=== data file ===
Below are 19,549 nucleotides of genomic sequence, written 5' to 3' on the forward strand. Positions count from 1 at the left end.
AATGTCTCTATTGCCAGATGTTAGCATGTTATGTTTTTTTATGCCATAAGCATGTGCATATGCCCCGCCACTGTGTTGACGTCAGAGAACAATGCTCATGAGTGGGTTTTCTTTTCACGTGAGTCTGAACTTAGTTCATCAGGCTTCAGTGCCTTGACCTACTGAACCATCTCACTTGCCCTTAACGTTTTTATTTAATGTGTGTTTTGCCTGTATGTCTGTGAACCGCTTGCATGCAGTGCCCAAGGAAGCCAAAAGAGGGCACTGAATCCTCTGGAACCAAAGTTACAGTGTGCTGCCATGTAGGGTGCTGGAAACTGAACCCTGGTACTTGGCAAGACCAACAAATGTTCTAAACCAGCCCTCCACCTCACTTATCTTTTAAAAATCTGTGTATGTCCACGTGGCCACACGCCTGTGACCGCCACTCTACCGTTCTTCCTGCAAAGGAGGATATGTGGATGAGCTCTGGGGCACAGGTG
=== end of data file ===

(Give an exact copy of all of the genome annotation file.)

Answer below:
Below are 19,549 nucleotides of genomic sequence, written 5' to 3' on the forward strand. Positions count from 1 at the left end.
AATGTCTCTATTGCCAGATGTTAGCATGTTATGTTTTTTTATGCCATAAGCATGTGCATATGCCCCGCCACTGTGTTGACGTCAGAGAACAATGCTCATGAGTGGGTTTTCTTTTCACGTGAGTCTGAACTTAGTTCATCAGGCTTCAGTGCCTTGACCTACTGAACCATCTCACTTGCCCTTAACGTTTTTATTTAATGTGTGTTTTGCCTGTATGTCTGTGAACCGCTTGCATGCAGTGCCCAAGGAAGCCAAAAGAGGGCACTGAATCCTCTGGAACCAAAGTTACAGTGTGCTGCCATGTAGGGTGCTGGAAACTGAACCCTGGTACTTGGCAAGACCAACAAATGTTCTAAACCAGCCCTCCACCTCACTTATCTTTTAAAAATCTGTGTATGTCCACGTGGCCACACGCCTGTGACCGCCACTCTACCGTTCTTCCTGCAAAGGAGGATATGTGGATGAGCTCTGGGGCACAGGTG